Most of us spent at least 15,000 hours of our childhood and adolescence being schooled before we turned 18. Now in adulthood, we may need to unlearn some of what we were taught and embrace self-education for career success and personal fulfillment.
Much of what we learned in school was dictated by others, disconnected from our own passions and proclivities. We were taught what to learn, and we learned to be taught. With self-education, we take back control of our own learning, exploring topics and skills that matter to us, free from coercion. In many ways, pursuing self-education is the difference between learning in a library and in a school. A library offers abundant resources to support our learning, including tangible and digital tools, optional classes, and helpful facilitators, but it is free from compulsion. Unlike K-12 schooling, we are not required to learn there under a legal threat of force. As Ta-Nehisi Coates writes in Between the World and Me, winner of the 2015 National Book Award:
I was made for the library, not the classroom. The classroom was a jail of other people’s interests. The library was open, unending, free. (p. 48)
Granted the freedom to learn, our true talents and ambitions can begin to emerge. But first, we need to deschool ourselves and shed some of the common myths we may have internalized about learning that could get in the way of our self-education and related success:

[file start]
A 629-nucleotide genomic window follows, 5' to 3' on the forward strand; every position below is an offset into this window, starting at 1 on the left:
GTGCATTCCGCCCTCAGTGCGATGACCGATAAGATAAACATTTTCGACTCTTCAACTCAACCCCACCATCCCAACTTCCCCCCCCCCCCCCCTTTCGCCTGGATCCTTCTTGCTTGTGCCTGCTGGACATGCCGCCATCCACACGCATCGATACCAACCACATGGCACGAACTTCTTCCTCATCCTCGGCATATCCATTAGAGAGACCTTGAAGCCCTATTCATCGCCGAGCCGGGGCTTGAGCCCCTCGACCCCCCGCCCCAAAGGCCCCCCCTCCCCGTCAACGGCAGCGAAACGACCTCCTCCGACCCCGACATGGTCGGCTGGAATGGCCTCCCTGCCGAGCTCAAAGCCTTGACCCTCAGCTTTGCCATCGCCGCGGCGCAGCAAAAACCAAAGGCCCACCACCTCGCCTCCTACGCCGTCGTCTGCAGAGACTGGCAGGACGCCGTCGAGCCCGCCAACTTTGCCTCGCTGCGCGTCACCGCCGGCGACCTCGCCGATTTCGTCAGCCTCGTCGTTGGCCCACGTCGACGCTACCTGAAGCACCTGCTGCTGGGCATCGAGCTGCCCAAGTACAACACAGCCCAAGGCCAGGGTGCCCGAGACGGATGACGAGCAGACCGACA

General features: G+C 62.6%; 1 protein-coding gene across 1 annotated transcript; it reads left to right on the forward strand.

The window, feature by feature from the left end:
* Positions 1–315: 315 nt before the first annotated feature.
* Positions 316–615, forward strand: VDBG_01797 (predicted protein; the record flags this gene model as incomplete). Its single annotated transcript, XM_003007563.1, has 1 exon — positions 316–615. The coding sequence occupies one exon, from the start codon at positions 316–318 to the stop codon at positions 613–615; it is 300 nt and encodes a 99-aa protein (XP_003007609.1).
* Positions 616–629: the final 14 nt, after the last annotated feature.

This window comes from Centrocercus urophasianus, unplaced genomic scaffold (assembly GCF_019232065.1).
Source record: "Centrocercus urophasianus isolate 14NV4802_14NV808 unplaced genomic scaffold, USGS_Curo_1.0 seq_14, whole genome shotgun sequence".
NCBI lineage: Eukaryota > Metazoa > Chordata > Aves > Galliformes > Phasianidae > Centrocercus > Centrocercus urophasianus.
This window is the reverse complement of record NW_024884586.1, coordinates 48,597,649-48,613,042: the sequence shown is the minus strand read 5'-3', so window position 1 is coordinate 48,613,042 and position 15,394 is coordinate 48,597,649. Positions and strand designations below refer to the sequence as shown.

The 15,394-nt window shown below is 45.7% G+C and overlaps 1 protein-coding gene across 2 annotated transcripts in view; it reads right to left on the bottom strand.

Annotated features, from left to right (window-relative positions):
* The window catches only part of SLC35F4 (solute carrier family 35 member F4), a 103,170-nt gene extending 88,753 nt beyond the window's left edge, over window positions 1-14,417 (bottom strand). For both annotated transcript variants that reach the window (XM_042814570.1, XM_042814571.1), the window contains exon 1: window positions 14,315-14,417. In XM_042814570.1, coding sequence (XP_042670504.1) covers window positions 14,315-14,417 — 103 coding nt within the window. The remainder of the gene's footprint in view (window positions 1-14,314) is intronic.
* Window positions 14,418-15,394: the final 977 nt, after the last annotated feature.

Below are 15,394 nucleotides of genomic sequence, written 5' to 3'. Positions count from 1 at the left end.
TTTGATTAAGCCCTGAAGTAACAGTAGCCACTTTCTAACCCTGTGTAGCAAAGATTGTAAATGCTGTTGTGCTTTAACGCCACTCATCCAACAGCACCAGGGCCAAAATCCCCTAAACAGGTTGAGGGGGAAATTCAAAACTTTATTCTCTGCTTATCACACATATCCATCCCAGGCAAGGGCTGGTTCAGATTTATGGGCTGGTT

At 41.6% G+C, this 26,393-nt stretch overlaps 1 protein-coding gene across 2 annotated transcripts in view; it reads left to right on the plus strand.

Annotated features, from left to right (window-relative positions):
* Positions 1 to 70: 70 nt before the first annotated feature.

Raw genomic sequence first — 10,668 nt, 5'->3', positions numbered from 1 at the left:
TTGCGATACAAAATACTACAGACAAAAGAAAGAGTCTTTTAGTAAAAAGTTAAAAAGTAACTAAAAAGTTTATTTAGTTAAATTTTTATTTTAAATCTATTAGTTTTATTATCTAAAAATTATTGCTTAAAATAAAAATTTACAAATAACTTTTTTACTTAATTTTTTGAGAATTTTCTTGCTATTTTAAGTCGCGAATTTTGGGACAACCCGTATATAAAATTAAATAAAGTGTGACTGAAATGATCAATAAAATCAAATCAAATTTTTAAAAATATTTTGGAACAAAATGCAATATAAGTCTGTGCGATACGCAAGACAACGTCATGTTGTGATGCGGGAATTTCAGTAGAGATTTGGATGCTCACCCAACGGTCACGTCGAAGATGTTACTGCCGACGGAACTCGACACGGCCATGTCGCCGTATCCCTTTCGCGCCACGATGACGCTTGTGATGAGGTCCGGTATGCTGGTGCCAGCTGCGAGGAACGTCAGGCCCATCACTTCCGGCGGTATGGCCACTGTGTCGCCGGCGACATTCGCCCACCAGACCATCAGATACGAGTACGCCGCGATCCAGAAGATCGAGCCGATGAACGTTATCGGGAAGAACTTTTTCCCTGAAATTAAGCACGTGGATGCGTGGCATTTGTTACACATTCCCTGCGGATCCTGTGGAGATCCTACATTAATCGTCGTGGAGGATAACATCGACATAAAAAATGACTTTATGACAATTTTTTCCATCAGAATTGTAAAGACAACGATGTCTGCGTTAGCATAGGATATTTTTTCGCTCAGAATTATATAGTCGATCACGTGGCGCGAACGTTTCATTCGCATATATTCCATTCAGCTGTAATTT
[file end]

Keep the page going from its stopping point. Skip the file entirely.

Myth #1: Color Inside the Lines
One of the first things most of us learned as a tot when we stepped into a classroom is to color inside the lines. Follow instructions, be neat, do what everyone else does. Now as we embrace self-education and discover our full human potential, we need to do the opposite. If everyone is coloring in the lines, we should be coloring outside of them. We should be looking at opportunities for creativity, not conformity. What do we see that no one else does? Where is the market possibility there? Coloring outside the lines may be messy, but it can lead to original ideas and novel inventions that make our lives and those around us better off.